Global Legal 100

(Thanks to GnomePress)

Robert J. Ambrogi on Legal Blog Watch has relayed the American Lawyer's results on the top 100 global law firms. They don't make happy reading for managing partners. Clifford Chance's profits per partner fell by 41%.

Yet law firm revenues haven't suffered too much in the financial crisis--a matter of a few percentage points. Six firms break into the $2 billion band, of which four are UK firms. And 18 firms grossed over $1 billion.

Out of the top 100 American Lawyer says:
American and British players continue to dominate: Seventy-five of the world’s top-grossing firms are American, and 14 are British. Rounding out this year’s list are five Australian firms; two firms each from France and Spain; and one firm each from the Netherlands and Canada.
When it comes to profits per partner, however, niche is king. Wachtell Lipton and Quinn Emmanuel outstrip the bigger firms by a considerable margin at over $4 and $3 million respectively. But the rest of the top 10 are OK: none is less than $2.5 million. So no tears needed. In this group only three firms were British.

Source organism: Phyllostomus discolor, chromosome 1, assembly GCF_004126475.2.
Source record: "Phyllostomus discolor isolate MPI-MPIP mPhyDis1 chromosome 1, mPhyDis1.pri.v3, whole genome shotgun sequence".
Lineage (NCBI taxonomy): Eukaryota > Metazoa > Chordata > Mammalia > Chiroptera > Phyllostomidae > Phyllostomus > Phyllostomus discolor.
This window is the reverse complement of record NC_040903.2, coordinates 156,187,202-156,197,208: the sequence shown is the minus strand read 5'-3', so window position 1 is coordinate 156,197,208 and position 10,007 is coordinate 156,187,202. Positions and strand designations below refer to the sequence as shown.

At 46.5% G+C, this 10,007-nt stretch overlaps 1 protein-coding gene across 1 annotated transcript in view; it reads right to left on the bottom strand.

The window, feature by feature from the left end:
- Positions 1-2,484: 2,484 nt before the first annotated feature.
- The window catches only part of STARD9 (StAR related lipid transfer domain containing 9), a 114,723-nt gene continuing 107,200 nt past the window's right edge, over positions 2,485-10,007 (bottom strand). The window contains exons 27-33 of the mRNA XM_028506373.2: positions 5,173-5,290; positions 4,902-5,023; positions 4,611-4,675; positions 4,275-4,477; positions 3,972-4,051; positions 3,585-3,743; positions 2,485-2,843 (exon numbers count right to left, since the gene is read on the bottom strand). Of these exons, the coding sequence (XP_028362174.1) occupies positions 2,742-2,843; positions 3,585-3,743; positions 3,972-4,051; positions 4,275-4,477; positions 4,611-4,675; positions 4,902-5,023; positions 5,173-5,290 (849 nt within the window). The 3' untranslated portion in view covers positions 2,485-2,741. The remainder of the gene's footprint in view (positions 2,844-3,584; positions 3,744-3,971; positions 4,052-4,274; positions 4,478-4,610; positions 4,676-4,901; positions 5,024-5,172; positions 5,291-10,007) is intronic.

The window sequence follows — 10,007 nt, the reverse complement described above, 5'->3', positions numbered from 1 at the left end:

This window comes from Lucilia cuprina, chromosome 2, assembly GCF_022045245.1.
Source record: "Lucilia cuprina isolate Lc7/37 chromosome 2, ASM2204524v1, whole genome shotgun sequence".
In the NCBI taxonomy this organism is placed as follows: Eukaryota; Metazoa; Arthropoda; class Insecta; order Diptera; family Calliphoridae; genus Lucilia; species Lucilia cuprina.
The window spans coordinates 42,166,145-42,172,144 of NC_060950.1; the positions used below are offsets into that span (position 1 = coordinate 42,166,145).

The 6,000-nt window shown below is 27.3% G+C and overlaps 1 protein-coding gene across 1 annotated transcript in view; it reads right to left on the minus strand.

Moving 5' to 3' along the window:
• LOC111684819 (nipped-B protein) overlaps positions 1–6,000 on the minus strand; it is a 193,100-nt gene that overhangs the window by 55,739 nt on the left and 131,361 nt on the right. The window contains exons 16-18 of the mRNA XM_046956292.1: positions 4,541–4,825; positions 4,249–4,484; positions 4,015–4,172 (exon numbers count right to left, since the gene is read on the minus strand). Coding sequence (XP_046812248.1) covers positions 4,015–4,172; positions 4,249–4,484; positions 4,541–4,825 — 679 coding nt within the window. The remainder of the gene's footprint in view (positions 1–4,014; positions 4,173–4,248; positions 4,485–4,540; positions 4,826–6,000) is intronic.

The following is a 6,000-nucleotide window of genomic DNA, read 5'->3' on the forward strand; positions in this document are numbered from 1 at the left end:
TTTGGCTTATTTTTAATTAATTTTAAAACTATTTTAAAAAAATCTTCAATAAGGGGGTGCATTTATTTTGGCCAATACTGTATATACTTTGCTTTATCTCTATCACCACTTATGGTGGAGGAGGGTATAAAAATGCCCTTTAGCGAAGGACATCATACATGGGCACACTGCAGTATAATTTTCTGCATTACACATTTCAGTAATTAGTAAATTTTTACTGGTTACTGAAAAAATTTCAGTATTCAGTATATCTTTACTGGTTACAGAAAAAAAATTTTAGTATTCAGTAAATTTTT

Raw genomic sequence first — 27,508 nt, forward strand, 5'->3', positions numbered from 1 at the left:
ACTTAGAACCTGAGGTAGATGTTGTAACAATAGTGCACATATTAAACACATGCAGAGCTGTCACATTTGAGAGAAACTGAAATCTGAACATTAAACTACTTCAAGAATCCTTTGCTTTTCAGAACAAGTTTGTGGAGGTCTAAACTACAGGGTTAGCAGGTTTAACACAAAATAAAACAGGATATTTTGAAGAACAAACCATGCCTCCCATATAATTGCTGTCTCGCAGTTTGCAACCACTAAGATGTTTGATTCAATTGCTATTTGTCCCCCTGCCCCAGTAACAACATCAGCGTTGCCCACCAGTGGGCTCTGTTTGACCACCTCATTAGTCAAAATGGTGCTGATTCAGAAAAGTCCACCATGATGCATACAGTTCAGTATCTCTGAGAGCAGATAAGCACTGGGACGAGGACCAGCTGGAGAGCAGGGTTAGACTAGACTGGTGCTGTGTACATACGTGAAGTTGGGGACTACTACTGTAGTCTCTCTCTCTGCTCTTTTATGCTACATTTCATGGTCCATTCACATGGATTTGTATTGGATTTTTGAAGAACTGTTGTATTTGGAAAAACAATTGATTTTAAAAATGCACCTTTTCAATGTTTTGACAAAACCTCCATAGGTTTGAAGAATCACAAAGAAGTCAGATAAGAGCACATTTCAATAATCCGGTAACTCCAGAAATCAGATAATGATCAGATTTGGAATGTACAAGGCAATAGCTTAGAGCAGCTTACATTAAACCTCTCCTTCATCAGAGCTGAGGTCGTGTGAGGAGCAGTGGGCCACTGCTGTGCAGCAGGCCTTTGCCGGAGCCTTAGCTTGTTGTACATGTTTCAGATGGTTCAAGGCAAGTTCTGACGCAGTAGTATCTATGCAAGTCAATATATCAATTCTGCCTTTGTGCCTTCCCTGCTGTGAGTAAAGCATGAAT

This is where one sees the difference between the US and UK legal markets. The US market has a huge domestic market to work in. The UK by comparison is tiny and therefore its law firms have to forage overseas. The only exception is Slaughter and May, which has excellent relations with the UK Treasury and has done a lot of work on the financial crisis restructuring.

Despite the doom and gloom law firms are beginning to see a rise in their work. What the recession has enabled them to do is downsize by getting rid of surplus associates and partners. That's good for the PEP.
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Tuesday, September 29, 2009

The Curse of the Billable Hour?



(Thanks to the New Yorker)


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Monday, September 28, 2009

The Death of the Training Contract?

(indentured servants)

The College of Law's Legal Services Policy Institute has published a paper, Training for the Future: The Professional Preparation of Lawyers for the Commercial and Regulatory Environment after the Legal Services Act 2007.

Its main points are that the point of qualification for solicitors should be the completion of the Legal Practice Course instead of after the LPC and a two-year training contract. This means the tension between preparing young lawyers for practice and knowing how to handle reserved activities could be resolved by separating them.